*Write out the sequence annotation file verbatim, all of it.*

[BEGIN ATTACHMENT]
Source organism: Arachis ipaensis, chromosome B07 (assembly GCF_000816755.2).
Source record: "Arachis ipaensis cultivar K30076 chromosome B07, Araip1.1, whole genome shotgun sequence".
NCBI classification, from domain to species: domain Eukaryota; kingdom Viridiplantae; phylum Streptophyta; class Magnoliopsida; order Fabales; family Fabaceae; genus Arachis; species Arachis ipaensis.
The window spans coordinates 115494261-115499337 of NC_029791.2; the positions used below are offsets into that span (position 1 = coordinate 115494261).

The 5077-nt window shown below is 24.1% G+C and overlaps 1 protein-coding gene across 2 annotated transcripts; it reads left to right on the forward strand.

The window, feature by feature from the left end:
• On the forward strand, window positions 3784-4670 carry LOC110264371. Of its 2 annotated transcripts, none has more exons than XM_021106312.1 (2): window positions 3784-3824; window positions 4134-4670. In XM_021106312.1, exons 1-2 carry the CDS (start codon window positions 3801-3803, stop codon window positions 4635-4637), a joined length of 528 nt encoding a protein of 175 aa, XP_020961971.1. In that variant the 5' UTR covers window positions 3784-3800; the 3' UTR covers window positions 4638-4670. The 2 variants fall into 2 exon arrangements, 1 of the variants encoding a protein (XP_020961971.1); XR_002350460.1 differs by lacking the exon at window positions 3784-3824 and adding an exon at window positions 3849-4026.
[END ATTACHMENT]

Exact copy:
Source organism: Arachis ipaensis, chromosome B07 (assembly GCF_000816755.2).
Source record: "Arachis ipaensis cultivar K30076 chromosome B07, Araip1.1, whole genome shotgun sequence".
NCBI classification, from domain to species: domain Eukaryota; kingdom Viridiplantae; phylum Streptophyta; class Magnoliopsida; order Fabales; family Fabaceae; genus Arachis; species Arachis ipaensis.
The window spans coordinates 115494261-115499337 of NC_029791.2; the positions used below are offsets into that span (position 1 = coordinate 115494261).

The 5077-nt window shown below is 24.1% G+C and overlaps 1 protein-coding gene across 2 annotated transcripts; it reads left to right on the forward strand.

The window, feature by feature from the left end:
• On the forward strand, window positions 3784-4670 carry LOC110264371. Of its 2 annotated transcripts, none has more exons than XM_021106312.1 (2): window positions 3784-3824; window positions 4134-4670. In XM_021106312.1, exons 1-2 carry the CDS (start codon window positions 3801-3803, stop codon window positions 4635-4637), a joined length of 528 nt encoding a protein of 175 aa, XP_020961971.1. In that variant the 5' UTR covers window positions 3784-3800; the 3' UTR covers window positions 4638-4670. The 2 variants fall into 2 exon arrangements, 1 of the variants encoding a protein (XP_020961971.1); XR_002350460.1 differs by lacking the exon at window positions 3784-3824 and adding an exon at window positions 3849-4026.